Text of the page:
Paul Schofield


It was good to get back to work on Wednesday, even though I worked too hard when I did get there, because several people inquired how I was and where I’d been, etc, and I felt at home again.  On Thursday, Kevin and I went to see  A Hotel in Amsterdam, the latest John Osborne play – he wrote Look Back in Anger some years ago.  It’s not really a very good play but it has Paul Schofield in the lead, and this makes up for its defects.  He makes even the most uninteresting line worth hearing, merely by the modulation of his voice most of the time, and I would like now to see him in a really good part.  Alec Guinness is in a play revival here at the moment, and I’d very much like to see him, too.  [Don’t think I managed this.]


What you say about not believing I’m here most of the time doesn’t apply except on two occasions. (I don’t know why it doesn’t apply, but my mind seems to have accept it all.) These are, invariably when I come out of an underground gents (!) or even sometimes the Tube (don’t ask me why!) I have the funny feeling I’m going to come out in a different place, not necessarily home; and the other occasions are when I see actors on stage that I’ve seen in films – I just don’t believe somehow that they’re actually down there on the platform.  Otherwise, I feel quite at home here most of the time, because the run of the mill person around is exactly the same to look at, except out here in the East, where the majority of men have a very close-cropped hairstyle and a definitive way of dressing – mainly with jeans, and where the women come in two kinds: heavily made-up young ones, with very little beauty about them, or old ones (older) who have gone to seed, so to speak.  This is only the East End lot, the average proper Londoner, rich or poor, is generally a different animal.  [Oh the wondrous generalisations of youth!  Not sure that they improve with age.]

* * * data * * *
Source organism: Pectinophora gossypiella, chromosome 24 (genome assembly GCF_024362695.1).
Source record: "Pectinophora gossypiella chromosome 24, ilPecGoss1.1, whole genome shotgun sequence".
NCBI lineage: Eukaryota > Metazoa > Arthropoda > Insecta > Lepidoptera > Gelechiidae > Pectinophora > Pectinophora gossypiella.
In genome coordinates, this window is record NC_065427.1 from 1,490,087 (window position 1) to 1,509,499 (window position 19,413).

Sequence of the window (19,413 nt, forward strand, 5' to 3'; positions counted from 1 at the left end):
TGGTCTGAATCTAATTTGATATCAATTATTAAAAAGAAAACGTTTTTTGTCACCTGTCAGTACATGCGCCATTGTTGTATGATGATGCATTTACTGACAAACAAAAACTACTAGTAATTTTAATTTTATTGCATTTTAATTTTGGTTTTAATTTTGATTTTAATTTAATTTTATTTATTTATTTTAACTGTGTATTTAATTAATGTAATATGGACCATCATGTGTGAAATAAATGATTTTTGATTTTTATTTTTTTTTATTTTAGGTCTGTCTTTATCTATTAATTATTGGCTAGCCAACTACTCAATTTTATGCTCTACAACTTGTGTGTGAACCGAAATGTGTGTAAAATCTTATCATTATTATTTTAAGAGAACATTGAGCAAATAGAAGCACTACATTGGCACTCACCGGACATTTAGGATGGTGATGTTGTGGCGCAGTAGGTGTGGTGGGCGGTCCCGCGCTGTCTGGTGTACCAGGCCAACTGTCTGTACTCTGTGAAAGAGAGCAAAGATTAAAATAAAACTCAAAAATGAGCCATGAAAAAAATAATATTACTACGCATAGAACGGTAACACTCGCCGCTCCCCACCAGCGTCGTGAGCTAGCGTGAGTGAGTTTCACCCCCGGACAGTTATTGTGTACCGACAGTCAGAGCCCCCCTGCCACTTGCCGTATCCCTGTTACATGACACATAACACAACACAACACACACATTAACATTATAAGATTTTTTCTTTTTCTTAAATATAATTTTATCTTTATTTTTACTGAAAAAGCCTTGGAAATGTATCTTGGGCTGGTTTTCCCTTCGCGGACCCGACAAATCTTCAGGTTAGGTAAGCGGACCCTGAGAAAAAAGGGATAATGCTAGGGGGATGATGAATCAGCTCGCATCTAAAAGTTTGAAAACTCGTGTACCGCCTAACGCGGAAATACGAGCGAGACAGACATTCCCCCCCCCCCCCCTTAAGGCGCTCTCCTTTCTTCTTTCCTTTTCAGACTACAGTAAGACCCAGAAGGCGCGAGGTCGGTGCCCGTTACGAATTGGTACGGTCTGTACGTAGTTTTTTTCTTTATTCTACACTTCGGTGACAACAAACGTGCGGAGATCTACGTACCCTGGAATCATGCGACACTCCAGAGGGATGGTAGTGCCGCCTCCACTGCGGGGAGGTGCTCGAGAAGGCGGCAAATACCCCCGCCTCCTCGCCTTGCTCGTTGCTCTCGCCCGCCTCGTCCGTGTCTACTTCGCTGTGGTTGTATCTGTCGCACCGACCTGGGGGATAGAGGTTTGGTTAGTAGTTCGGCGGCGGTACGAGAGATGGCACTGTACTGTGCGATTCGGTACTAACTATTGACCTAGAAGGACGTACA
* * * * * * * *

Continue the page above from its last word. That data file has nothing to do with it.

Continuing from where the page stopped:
Tonight Mike and Hazel and I are making a short trip out of London, down south to Epsom – near Ascot, so they say, to see a production of The Turn of the Screw, the Britten opera based on the Henry James story. Invited Kingsley, but he wants to go and see Figaro at the Wells instead, even though this other is finishing tonight.  You might be interested to know I went to confession this morning, and the priest talked about practicing tolerance, and in your last letter you talked about it, and my one New Year resolution at the beginning of this year was on the same subject – so, if I don’t get to achieve anything at this rate, there must be something wrong.  I’ll have to start another letter if only to tell you a joke I heard in the play


Part II


There must be some other things to tell you anyway!  This joke was in the Osborne play: a girl went to a very strict convent to become a nun, and one of the vows they had to make was not to speak more than two words every three years. (!)  At the end of the first 3 years the young nun went to the Mother Superior who said, Well now, Sister, you may say your two words, and after a great effort the nun said, ‘Bad food.’  Three more years passed and the time came again. Well now, Sister, you may say your two words: and the young nun said, after a very great effort: ‘Uncomfortable beds.’ Three more years went by, and once again, the young nun came before the Superior.  The Superior repeated her usual speech but this time the young nun didn’t say anything for a very long time, and then finally came out, very quietly with, ‘I want to go home.’ The Mother Superior replied, ‘And a good thing too – you’ve done nothing but complain since you came here.’  And after that great effort, and considerable waste, I’ll leave the rest of this until tomorrow, in case The Turn of the Screw  is very interesting.